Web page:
August 28, 2013
Prompts That Get Students to Analyze, Reflect, Relate, and Question
A simple teaching technique that helps students learn; now there’s something few teachers would pass up! This particular technique involves a four-question set that gets students actively responding to the material they are studying. They analyze, reflect, relate, and question via these four prompts:
- “Identify one important concept, research finding, theory, or idea … that you learned while completing this activity.”
- “Why do you believe that this concept, research finding, theory, or idea … is important?”
- “Apply what you have learned from this activity to some aspect of your life.”
- “What question(s) has the activity raised for you? What are you still wondering about?” [You might need to prohibit the answer “nothing”.]
The question set is versatile. Here are some examples of how it could be used.
- Use the four prompts as a way to summarize an in-class discussion, adjusting the wording of the questions: “Identify one important idea that you learned during this discussion,” etc.
- Have students answer the questions about a reading assignment. Dietz-Uhler and Lanter had students write 100-word responses to the first three prompts. Written answers could be shared in small group discussions.
- At the beginning of class, give students five minutes to write answers to the questions as a way of reviewing notes taken in a previous class session. Or, have students submit answers online before class and use sample responses to review the material.
- A version of the question set could be the template used to provide peer feedback on a paper. (What’s one important idea presented in this paper? Why does the author think the idea is important? Is that idea important to you? Why or why not? What question(s) do you think the author still needs answer?)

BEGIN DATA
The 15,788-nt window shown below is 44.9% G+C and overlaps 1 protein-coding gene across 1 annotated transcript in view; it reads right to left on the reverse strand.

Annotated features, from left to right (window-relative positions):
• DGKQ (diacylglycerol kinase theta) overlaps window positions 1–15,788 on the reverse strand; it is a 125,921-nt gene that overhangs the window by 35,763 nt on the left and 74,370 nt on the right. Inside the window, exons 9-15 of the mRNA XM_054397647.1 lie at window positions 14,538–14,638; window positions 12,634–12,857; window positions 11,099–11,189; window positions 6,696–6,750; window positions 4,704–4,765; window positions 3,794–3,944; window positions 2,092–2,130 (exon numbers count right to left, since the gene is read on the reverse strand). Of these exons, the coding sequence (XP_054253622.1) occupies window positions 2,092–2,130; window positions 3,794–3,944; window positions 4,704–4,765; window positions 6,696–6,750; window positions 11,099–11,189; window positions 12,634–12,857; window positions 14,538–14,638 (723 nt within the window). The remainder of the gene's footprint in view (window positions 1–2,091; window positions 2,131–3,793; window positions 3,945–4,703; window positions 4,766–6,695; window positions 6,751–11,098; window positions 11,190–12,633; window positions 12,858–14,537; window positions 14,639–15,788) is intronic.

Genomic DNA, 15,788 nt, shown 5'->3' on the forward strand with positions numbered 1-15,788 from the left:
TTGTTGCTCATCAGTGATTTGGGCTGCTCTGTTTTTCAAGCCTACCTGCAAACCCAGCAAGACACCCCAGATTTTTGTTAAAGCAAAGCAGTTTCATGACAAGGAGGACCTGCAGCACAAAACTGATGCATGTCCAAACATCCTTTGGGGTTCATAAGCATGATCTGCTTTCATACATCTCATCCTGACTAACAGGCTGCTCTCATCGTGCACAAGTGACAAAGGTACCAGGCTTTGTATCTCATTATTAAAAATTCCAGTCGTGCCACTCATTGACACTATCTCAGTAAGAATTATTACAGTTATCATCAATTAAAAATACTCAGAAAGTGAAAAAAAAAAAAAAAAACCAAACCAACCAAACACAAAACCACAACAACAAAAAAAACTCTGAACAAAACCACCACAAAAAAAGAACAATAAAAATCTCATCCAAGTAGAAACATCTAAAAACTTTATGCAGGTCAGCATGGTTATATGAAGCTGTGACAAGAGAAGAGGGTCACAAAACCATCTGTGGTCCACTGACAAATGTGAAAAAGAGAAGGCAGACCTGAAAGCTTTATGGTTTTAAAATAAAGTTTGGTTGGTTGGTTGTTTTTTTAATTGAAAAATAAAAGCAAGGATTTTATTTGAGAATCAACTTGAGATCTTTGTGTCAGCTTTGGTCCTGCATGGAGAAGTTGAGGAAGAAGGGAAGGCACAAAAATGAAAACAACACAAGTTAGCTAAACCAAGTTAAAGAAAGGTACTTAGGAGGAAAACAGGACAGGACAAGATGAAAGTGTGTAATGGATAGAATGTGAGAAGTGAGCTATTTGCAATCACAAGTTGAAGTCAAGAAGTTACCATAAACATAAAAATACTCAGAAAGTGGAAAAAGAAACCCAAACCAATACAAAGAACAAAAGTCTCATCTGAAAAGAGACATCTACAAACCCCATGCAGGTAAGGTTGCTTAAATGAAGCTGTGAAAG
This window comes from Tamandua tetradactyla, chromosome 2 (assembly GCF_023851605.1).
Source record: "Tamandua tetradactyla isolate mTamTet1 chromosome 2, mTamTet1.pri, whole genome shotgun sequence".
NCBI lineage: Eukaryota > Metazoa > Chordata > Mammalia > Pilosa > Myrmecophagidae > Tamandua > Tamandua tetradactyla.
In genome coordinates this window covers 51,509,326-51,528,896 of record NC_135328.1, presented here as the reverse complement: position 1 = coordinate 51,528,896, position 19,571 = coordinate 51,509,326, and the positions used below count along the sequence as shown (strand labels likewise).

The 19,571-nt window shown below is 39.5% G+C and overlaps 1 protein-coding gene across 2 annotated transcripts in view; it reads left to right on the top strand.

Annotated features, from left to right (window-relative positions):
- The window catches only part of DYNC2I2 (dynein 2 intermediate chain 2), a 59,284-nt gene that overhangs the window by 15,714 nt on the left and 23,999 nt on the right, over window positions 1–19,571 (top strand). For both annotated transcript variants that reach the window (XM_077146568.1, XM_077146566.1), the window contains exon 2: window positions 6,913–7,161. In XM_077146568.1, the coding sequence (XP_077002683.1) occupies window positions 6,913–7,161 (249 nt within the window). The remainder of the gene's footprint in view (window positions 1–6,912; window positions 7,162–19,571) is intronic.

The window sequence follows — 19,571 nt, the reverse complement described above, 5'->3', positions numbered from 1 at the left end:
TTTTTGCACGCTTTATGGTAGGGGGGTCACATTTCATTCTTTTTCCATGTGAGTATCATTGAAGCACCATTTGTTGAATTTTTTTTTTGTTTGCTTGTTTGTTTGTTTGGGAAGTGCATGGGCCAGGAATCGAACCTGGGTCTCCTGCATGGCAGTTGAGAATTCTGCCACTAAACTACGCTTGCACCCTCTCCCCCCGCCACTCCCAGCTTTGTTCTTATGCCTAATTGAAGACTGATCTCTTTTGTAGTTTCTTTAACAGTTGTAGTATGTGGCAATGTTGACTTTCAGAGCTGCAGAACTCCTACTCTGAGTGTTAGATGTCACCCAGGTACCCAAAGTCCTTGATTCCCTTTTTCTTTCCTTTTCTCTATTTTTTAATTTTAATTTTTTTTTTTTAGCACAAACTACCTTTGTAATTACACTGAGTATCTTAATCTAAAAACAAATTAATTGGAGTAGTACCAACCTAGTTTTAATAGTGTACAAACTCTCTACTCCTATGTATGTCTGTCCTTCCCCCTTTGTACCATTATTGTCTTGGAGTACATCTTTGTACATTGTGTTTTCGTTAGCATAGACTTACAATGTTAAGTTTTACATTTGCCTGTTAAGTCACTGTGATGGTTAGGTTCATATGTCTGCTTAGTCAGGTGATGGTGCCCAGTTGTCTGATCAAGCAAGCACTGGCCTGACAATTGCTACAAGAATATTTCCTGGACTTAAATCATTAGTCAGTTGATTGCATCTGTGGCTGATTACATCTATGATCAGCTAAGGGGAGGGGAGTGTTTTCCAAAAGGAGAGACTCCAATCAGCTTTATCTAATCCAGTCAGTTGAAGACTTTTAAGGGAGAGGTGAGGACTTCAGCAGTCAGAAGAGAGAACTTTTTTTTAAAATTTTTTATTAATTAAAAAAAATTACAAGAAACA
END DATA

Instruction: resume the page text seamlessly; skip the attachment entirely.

- Use the questions as way to end and evaluate a course. (What’s one important idea you’ll take from this course? Why do you believe it’s important? How does it relate to your life? What are the next questions you want to find answers to?) To answer these questions, students must reflect on their learning. Their answers might cause teachers to reflect as well.
If the technique is used in a dissimilar way the same results aren’t guaranteed, of course, but you can test your results. Short of an empirical analysis, you can ask students whether the questions enhanced their understanding. When asked, Deitz-Uhler and Lanter’s students said that they did. You also could decide to make a critical assessment of the questions’ effectiveness.
Sometimes I think we gravitate toward fancy techniques—the ones with lots of bells and whistles. It’s nice on occasion to wow students, but it’s not always necessary. A technique like this showcases a simple but useful way students can interact with the content. It’s a teaching technique that becomes a study strategy capable of moving students toward thinking and learning on a deeper level.
References: Dietz-Uhler, B. and Lanter, J. R. (2009). Using the four-questions technique to enhance learning. Teaching of Psychology, 36 (1), 38-41.
Alexander, M. E., Commander, N., Greenberg, D., and Ward, T. (2010) Using the four-questions technique to enhance critical thinking in online discussions. Journal of Online Learning and Teaching, 6 (2), 409-415.